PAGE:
I'm bothered. Hot and bothered.
Although my wife would argue I'm just bothered. (That's when I argue back, "Nuh uh.")
Why am I bothered?
Because of J.K. Rowling's "Harry Potter." That's why.
I am proud to call myself a sports aficionado. I've spent the better part of my life watching sports, every sport. I've seen jai alai matches, Aussie rules football, rugby, wife-carrying contests, cheese-rolling ... not to mention I recently bowled a 203. That may seem off topic, but it's not. The point is that I've got an open mind when it comes to sports. If people are going to hit something, throw something, kick something, or just look at something competitively (I might not actually watch that), I'm like Mario jumping down a green pipe.
And that's precisely why I have a problem with J.K. Rowling and her nonsensical sport: Quidditch.
Don't get me wrong, nerdlings, I'm all for wizards and broomsticks and the entire "Harry Potter" lot, but if you have the chance to create a sport, one that's supposed to captivate the youth of the world (and their creepy adult counterparts), don't make it irrational.
Under Rowling's quidditch rules, a quaffle (apparently we're doing alliteration today, kids!) that is thrown through one of the three goal hoops results in 10 points. All fine and dandy, right? Well the golden snitch, the walnut-sized golden ball that zips around the field at whim, is worth 150 points if caught. And the game ends the second the snitch is caught.
What kind of kindergarten rules are we dealing with?
Based on the progression of play and the number of anti-goalscoring variables that Rowling has also sewn into her game (bludgers that basically kill the little wizardlings when they get hit by them, goalies on freaking broomsticks that guard the goal hoops, a rule where only one chaser is allowed in the scoring area at any one time, etc.), the likelihood of a chaser scoring more than 15 goals before the snitch is caught is practically zero. That's the only way the game is even remotely competitive, if some little fucker scores 15 goals before the snitch is caught. That's it. Otherwise, the game is utterly pointless outside of the two seekers who try to catch the snitch.
Why even have anyone else on the field, J.K.?
Why even bother writing the "700 fouls" of quidditch that apparently aren't open to the fictional public because people might "get ideas"?
Why not just have two kids play rock, paper, scissors (lizard, Spock?) to decide the matches?
It's an embarrassingly-convoluted game system.
Let's put it into context.
Imagine a hockey match where every goal that was scored was worth one goal. Sounds pretty normal, right? Now imagine that two extra players didn't play with anyone else in the game, they just sat in little fairy costumes suspended above the ice by wires ... waiting. When one of them perked up, catching a glimpse of a tiny, mechanized marble that'd been silently released onto the playing surface, he somersaulted down toward the ice with his opponent grasping to keep up. Whoever caught the marble, tossing and turning around the rink like a frightening cat toy, got the equivalent of 15 goals and the game immediately ended.
Would you watch that?
I mean, aside from the fairy dancers hanging from the scoreboard, would you watch that?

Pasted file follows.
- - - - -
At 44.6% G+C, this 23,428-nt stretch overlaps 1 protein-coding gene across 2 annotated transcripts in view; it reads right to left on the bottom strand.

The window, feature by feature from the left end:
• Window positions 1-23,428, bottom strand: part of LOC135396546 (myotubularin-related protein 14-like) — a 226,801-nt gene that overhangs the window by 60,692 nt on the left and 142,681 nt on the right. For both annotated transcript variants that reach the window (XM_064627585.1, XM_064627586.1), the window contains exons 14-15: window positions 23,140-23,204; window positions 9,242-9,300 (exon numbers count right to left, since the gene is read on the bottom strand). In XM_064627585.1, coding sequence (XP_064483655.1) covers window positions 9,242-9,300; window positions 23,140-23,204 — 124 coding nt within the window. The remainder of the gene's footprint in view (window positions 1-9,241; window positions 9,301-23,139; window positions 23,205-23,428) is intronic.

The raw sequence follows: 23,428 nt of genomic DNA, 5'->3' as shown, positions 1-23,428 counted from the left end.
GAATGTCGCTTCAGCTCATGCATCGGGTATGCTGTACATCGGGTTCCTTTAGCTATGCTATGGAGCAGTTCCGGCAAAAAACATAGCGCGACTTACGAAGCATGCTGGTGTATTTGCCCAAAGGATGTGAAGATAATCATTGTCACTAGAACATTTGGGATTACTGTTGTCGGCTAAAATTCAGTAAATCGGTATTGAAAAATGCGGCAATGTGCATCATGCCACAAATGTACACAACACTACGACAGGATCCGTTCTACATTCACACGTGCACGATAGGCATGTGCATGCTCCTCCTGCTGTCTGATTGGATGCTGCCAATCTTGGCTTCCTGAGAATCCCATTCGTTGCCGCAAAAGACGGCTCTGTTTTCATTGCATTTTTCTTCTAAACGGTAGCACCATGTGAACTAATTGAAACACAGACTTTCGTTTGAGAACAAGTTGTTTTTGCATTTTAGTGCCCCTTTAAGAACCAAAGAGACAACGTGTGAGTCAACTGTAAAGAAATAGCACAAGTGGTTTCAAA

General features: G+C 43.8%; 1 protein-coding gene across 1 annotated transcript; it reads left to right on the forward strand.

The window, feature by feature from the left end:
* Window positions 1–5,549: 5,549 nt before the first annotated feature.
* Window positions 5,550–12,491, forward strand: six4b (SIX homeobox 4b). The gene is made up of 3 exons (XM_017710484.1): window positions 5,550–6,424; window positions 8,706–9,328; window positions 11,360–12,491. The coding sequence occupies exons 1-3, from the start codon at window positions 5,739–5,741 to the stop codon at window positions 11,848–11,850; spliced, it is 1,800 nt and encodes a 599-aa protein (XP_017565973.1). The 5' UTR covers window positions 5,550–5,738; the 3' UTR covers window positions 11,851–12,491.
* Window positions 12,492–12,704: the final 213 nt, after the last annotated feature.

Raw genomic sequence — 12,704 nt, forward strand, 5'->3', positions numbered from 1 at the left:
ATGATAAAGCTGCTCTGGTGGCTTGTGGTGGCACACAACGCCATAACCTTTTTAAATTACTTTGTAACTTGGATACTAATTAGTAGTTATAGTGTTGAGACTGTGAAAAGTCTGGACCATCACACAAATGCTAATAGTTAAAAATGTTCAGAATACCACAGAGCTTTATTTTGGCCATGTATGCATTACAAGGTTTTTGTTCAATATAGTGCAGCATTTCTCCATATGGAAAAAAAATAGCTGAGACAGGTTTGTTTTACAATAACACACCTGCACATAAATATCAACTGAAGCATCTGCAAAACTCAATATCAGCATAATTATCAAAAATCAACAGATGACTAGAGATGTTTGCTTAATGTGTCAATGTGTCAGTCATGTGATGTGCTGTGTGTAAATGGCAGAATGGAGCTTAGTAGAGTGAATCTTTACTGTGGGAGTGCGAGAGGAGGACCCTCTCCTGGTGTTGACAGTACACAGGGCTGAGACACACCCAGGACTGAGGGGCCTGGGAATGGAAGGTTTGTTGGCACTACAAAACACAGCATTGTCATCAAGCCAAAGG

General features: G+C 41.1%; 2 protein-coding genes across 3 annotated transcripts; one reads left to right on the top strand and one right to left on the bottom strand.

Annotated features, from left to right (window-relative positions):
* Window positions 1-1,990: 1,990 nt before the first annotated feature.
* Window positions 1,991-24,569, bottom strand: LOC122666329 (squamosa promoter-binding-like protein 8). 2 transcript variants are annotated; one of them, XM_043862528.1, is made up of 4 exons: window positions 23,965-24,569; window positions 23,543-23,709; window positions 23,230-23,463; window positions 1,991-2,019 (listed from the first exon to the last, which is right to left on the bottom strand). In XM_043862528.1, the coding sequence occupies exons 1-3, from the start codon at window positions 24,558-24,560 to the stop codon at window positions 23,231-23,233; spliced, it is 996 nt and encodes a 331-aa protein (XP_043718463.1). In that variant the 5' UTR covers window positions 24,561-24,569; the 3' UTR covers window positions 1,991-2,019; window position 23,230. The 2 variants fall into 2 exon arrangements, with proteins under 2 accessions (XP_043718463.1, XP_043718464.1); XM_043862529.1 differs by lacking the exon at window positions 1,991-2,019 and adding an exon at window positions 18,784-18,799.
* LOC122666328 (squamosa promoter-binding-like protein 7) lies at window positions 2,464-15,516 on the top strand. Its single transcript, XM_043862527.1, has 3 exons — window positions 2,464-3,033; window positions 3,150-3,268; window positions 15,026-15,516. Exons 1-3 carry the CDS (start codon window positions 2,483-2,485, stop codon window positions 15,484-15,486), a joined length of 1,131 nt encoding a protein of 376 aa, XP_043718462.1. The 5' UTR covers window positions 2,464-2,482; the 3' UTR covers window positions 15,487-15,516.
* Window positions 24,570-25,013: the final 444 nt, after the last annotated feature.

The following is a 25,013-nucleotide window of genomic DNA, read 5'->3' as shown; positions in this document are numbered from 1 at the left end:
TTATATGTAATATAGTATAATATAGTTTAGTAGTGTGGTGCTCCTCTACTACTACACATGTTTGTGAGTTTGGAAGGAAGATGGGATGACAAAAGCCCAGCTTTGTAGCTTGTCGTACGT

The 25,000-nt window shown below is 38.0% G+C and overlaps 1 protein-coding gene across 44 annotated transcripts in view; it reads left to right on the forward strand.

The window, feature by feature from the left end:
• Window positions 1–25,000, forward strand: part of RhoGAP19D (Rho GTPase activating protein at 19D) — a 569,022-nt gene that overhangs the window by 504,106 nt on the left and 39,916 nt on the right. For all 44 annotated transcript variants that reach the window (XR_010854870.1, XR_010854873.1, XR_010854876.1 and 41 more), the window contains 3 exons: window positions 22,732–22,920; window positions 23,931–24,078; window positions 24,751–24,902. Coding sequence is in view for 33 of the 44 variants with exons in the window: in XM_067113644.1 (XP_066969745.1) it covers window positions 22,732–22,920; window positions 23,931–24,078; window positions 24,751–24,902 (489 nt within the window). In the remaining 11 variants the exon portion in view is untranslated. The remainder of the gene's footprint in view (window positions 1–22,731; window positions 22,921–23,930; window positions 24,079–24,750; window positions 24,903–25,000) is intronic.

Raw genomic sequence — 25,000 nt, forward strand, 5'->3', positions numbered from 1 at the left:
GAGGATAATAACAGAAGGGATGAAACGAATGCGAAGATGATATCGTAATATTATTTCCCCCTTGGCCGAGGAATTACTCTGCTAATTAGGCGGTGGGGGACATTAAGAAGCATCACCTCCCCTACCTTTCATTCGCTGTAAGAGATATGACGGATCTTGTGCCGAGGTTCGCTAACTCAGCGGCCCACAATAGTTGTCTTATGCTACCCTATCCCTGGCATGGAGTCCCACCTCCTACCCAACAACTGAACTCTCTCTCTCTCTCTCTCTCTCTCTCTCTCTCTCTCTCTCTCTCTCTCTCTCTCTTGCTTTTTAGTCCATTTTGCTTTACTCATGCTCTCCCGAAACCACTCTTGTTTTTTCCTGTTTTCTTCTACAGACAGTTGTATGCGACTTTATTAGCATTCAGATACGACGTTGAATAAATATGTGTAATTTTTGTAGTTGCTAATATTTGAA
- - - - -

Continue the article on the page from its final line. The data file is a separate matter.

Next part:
Of course not! It's illogical. Logic is what defines sports, it's what makes things tense, logic creates balance and order to the games we watch and play. If a queen could obliterate all the pawns by crashing into the third pawn from the left, people wouldn't bother playing chess. Sports are meaningful because both teams have an equal chance to win the game and each player is responsible in some way for the success or failure of his team. Quidditch seems like the sport of someone who doesn't understand sports. It's a blend of an individual sport (like tennis or golf) and a team sport (like soccer or hockey). There's a reason why those sports don't exist ... well, other than NASCAR, which you could argue is a blend of the individual (driver) and his team (of redneck mechanics). But NASCAR isn't a sport. So there.
If Major League Baseball added a 10th player to the game, each team having someone stand where the ball girls usually stand, watching the field for a small, cyborg mouse to catch that would result in 100 runs and an immediate end to the game, would that be better?
Crap, bad example. It's baseball. Of course people would rather watch that.
The rules of sports are constantly being adjusted to match the needs of the game. The NBA removed hand-checking by defenders so players could score points easier. The NFL did the same with its defensive backs. The NHL widened the goals and shrunk the pad-size of the goalies to create a more-balanced game. Goalies had become overly-important, overly-dominant, and, ultimately, overly-responsible for the success or failure of the entire team. So what'd they do? They fixed it!
Even J.K. Rowling herself must've realized her mistake, writing two inane stories about games where seekers caught the snitch and lost.
Bravo (golf clap).
I guess the rest of the world isn't as bothered about this as I am, because "muggle" quidditch has become a bit of a phenomenon across colleges worldwide. Yes, muggle quidditch, which apparently involves people dressing up like Doug Funnie, putting wooden broomsticks between their legs, and running around throwing balls into hoops. I can't even fathom how the damn snitch fits into their game.
Have I been out of college that long?
We just used to play basketball. I guess that's out these days.